Owen claims the LV= equity release product works well because it guarantees a limit of the money available on a property for 15 years. There is no early repayment charge after 10 years, and the cost of repaying any money drawn is low.

Darren Dicks, head of retirement at Aviva, says: “It is great news that there has been a 10% year-on-year increase in the value of plans sold. The market is back on track for the rest of 2012. “It is also interesting to see the swing towards drawdown mortgages which account for over two-thirds of all plans sold. In today’s uncertain environment, consumers feel more

comfortable reserving an amount they can call on as and when they need it, rather than taking out a large lump sum.”

Michelle Mitchell, charity director general at Age UK, says: “Many older people who are asset rich but cash poor consider equity release as a way of raising extra money. Our research found that more than a third of equity release customers had used the extra cash to help clear debts. But any decision to release capital in this way should never be taken lightly. All customers should seek specialist financial advice before taking this step, to make sure that they understand all the risks involved. Those who opt for equity release should take time to compare the different schemes on offer to be sure they find a plan to meets their individual needs.”

The global credit crunch changed the landscape of the equity release market. Banks and building societies have quit the sector altogether - because of the problems of fixing long-term funding. Their place has been taken by insurance companies and some providers who quit the sector - including More 2 Life, Hodge Lifetime, Stonehaven and Newlife - have now returned.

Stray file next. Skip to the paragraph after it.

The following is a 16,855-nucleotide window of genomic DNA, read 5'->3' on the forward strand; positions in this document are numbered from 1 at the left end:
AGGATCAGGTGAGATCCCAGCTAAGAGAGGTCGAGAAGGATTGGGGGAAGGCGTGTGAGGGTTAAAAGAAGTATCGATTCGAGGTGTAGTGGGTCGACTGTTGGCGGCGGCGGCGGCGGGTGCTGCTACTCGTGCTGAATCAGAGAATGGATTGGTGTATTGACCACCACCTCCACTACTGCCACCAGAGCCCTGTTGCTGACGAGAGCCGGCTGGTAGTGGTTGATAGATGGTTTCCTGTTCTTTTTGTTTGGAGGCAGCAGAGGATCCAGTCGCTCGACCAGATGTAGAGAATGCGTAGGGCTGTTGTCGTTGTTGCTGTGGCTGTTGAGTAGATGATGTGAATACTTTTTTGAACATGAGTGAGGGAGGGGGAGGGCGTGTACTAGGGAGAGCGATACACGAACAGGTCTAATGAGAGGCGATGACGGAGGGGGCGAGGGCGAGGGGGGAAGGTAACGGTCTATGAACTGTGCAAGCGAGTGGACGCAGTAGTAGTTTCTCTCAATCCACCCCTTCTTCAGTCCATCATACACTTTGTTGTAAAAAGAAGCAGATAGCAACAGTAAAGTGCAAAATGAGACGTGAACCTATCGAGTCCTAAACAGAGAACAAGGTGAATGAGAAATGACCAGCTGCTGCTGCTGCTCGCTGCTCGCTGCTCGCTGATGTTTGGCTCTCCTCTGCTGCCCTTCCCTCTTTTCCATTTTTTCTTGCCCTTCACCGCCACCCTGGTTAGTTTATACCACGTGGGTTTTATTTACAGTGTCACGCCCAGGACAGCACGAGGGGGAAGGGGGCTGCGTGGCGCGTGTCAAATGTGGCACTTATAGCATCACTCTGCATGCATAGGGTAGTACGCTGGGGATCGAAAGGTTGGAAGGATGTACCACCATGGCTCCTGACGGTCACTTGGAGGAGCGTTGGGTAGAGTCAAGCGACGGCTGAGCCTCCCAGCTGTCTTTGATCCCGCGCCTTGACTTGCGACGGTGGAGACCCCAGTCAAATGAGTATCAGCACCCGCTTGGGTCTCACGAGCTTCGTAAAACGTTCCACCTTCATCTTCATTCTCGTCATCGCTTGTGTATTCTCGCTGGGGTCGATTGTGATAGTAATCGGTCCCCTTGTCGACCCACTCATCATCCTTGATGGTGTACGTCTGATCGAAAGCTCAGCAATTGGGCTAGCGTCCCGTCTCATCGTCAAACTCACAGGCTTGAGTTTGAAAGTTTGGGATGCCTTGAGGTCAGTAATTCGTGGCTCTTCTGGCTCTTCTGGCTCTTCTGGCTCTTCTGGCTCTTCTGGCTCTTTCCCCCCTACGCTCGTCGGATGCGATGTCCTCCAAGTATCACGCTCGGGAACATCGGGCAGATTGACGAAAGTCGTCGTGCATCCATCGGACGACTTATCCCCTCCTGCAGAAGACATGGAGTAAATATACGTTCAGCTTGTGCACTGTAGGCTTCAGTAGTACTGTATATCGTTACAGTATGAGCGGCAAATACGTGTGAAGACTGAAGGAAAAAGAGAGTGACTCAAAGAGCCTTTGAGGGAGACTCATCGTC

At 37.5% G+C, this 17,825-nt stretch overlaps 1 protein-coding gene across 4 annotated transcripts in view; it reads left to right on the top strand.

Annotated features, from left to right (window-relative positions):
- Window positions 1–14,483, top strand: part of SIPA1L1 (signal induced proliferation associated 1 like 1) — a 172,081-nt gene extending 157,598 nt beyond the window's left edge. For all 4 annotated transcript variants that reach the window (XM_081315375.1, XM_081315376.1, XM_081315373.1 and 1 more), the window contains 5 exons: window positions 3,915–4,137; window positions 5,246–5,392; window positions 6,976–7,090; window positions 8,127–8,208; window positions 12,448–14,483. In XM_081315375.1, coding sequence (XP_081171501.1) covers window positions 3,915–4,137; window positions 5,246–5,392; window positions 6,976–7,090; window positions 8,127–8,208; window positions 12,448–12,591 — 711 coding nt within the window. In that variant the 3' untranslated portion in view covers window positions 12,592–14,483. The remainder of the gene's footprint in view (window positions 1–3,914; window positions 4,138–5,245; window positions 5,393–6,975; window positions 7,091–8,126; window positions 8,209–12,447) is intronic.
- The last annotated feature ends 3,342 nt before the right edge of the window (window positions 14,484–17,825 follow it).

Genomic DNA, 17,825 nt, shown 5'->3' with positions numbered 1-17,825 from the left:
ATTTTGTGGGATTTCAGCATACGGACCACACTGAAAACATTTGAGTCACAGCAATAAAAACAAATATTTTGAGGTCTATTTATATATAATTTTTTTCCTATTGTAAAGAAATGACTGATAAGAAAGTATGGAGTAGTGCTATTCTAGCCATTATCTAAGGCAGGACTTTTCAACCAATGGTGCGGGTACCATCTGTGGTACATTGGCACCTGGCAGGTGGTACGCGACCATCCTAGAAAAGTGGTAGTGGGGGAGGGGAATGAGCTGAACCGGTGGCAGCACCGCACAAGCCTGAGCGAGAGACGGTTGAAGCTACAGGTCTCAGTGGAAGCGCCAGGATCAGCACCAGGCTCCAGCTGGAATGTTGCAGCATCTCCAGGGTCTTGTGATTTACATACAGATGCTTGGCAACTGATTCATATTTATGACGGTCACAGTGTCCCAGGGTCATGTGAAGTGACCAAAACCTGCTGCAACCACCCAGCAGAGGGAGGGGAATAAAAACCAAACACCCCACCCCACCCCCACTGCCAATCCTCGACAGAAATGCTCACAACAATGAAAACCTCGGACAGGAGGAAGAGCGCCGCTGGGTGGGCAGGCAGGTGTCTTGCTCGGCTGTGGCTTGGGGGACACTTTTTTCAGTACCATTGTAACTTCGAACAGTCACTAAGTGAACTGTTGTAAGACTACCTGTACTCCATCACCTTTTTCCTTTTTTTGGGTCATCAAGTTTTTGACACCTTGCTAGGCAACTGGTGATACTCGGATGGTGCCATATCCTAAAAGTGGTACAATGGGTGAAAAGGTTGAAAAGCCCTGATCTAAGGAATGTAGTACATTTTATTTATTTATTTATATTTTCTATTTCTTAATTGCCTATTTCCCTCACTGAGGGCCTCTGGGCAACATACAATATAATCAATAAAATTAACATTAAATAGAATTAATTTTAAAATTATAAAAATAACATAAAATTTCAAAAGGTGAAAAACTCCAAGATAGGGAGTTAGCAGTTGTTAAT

In theory, the demand for equity release is immense. It is reckoned that older people are sitting on about £752 billion locked up in the value of their homes, so £1 billion a year which they currently draw is a tiny fraction of this. But remember that this is not cheap money: the interest rates on most equity release loans arrange between 6.5% and 7%, with interest only payable when the borrower dies, or the property is sold. An initial advice of £10,000 doubles to £20,000 in approximately 11 years, while a £40,000 loan soars to £80,000.

However, the average value of all homeowners who sign up for equity release is £195,479 nationwide, so repayment of an equity release debt will usually reduce - dramatically - the amount passed down to the rest of the family. It might also inhibit property owners from making future moves; some homeowners, in fact, prefer to trade down to smaller homes to unlock capital instead of locking into agreements which might influence their later lives.

Equity release doesn’t suit everybody, but it’s interesting to note that there are not many complaints from the 20,000-plus households who take the plunge each year. Life Begins 9

Equity release on the rise